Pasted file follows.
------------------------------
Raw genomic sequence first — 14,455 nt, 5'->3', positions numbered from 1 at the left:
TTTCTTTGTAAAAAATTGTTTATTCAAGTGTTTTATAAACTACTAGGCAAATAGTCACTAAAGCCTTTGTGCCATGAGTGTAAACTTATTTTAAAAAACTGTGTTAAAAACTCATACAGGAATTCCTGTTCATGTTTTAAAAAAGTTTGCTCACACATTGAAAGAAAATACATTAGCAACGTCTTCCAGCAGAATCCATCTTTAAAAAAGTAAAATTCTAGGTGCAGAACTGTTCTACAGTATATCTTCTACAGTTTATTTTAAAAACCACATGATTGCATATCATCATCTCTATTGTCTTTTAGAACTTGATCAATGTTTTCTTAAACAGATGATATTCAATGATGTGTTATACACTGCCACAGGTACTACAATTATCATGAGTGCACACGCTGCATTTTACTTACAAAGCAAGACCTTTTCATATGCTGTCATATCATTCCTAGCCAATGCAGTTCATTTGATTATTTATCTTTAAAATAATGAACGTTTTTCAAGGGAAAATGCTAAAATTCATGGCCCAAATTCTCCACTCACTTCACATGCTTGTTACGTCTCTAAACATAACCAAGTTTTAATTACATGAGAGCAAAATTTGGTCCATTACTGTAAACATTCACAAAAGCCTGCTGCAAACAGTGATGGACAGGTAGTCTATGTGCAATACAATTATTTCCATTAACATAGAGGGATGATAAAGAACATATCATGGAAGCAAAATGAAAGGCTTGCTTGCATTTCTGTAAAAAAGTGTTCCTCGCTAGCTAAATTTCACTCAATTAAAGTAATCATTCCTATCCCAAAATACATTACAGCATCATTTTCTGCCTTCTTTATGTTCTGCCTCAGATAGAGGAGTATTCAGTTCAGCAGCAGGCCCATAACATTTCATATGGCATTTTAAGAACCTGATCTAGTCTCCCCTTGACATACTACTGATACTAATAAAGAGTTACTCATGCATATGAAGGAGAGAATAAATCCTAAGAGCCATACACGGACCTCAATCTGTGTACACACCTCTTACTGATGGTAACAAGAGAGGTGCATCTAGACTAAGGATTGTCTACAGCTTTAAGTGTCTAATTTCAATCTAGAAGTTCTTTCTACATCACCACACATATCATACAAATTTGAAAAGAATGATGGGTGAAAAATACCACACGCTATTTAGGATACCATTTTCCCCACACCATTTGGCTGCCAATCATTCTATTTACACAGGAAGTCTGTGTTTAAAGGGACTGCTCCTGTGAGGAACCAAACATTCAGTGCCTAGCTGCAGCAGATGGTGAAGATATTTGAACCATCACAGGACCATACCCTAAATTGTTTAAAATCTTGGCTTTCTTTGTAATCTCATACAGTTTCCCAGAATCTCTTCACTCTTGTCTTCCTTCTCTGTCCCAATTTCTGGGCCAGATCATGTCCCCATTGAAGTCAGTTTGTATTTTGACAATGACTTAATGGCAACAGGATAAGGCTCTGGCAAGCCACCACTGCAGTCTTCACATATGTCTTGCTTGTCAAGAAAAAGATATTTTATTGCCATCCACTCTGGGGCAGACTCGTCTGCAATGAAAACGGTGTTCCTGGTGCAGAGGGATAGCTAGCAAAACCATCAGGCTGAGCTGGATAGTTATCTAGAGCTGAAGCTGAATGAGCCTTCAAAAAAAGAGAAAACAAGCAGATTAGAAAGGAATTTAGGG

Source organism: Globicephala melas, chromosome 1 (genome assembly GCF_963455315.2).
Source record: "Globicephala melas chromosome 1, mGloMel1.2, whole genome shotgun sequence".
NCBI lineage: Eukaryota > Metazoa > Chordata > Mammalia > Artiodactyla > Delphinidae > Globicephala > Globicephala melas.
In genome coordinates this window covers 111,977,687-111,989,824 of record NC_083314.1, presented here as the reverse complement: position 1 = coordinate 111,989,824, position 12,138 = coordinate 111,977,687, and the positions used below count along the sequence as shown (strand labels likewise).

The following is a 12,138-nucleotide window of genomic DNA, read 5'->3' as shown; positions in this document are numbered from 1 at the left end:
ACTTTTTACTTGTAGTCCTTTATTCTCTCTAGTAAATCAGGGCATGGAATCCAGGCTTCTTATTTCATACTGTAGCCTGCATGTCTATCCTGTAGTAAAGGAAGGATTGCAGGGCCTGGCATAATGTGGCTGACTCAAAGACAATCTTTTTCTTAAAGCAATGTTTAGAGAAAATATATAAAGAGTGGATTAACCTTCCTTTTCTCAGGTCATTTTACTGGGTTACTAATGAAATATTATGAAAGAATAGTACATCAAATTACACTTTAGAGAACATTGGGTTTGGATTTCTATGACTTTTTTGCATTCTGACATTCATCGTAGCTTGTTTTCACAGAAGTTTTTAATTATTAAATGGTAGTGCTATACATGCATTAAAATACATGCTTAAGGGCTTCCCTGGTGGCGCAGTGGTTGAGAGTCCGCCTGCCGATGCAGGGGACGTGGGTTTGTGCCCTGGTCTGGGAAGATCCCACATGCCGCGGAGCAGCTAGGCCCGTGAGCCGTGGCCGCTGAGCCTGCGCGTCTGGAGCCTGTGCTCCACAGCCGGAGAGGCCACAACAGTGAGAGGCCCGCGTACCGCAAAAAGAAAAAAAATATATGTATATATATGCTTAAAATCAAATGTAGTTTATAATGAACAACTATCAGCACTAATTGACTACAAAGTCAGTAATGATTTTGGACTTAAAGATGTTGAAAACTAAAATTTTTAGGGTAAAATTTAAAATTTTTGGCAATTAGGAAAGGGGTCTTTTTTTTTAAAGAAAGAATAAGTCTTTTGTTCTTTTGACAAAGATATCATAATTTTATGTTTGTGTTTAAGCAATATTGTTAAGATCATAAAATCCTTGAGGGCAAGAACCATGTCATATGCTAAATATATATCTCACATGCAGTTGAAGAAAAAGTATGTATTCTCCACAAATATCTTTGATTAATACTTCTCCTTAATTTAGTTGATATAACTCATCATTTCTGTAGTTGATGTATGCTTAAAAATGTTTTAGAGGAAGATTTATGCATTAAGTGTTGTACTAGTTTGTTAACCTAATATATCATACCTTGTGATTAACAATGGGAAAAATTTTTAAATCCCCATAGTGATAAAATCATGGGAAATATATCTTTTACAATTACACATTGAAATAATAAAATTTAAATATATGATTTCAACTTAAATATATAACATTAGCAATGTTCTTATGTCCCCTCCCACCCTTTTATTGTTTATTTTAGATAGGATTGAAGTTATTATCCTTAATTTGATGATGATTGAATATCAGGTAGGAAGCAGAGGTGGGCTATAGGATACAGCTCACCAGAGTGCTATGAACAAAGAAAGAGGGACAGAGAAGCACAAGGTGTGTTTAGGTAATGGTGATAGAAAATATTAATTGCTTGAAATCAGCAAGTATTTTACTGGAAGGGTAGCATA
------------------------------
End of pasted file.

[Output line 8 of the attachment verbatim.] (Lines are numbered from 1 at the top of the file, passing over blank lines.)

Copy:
ACTTTTTACTTGTAGTCCTTTATTCTCTCTAGTAAATCAGGGCATGGAATCCAGGCTTCTTATTTCATACTGTAGCCTGCATGTCTATCCTGTAGTAAAGGAAGGATTGCAGGGCCTGGCATAATGTGGCTGACTCAAAGACAATCTTTTTCTTAAAGCAATGTTTAGAGAAAATATATAAAGAGTGGATTAACCTTCCTTTTCTCAGGTCATTTTACTGGGTTACTAATGAAATATTATGAAAGAATAGTACATCAAATTACACTTTAGAGAACATTGGGTTTGGATTTCTATGACTTTTTTGCATTCTGACATTCATCGTAGCTTGTTTTCACAGAAGTTTTTAATTATTAAATGGTAGTGCTATACATGCATTAAAATACATGCTTAAGGGCTTCCCTGGTGGCGCAGTGGTTGAGAGTCCGCCTGCCGATGCAGGGGACGTGGGTTTGTGCCCTGGTCTGGGAAGATCCCACATGCCGCGGAGCAGCTAGGCCCGTGAGCCGTGGCCGCTGAGCCTGCGCGTCTGGAGCCTGTGCTCCACAGCCGGAGAGGCCACAACAGTGAGAGGCCCGCGTACCGCAAAAAGAAAAAAAATATATGTATATATATGCTTAAAATCAAATGTAGTTTATAATGAACAACTATCAGCACTAATTGACTACAAAGTCAGTAATGATTTTGGACTTAAAGATGTTGAAAACTAAAATTTTTAGGGTAAAATTTAAAATTTTTGGCAATTAGGAAAGGGGTCTTTTTTTTTAAAGAAAGAATAAGTCTTTTGTTCTTTTGACAAAGATATCATAATTTTATGTTTGTGTTTAAGCAATATTGTTAAGATCATAAAATCCTTGAGGGCAAGAACCATGTCATATGCTAAATATATATCTCACATGCAGTTGAAGAAAAAGTATGTATTCTCCACAAATATCTTTGATTAATACTTCTCCTTAATTTAGTTGATATAACTCATCATTTCTGTAGTTGATGTATGCTTAAAAATGTTTTAGAGGAAGATTTATGCATTAAGTGTTGTACTAGTTTGTTAACCTAATATATCATACCTTGTGATTAACAATGGGAAAAATTTTTAAATCCCCATAGTGATAAAATCATGGGAAATATATCTTTTACAATTACACATTGAAATAATAAAATTTAAATATATGATTTCAACTTAAATATATAACATTAGCAATGTTCTTATGTCCCCTCCCACCCTTTTATTGTTTATTTTAGATAGGATTGAAGTTATTATCCTTAATTTGATGATGATTGAATATCAGGTAGGAAGCAGAGGTGGGCTATAGGATACAGCTCACCAGAGTGCTATGAACAAAGAAAGAGGGACAGAGAAGCACAAGGTGTGTTTAGGTAATGGTGATAGAAAATATTAATTGCTTGAAATCAGCAAGTATTTTACTGGAAGGGTAGCATA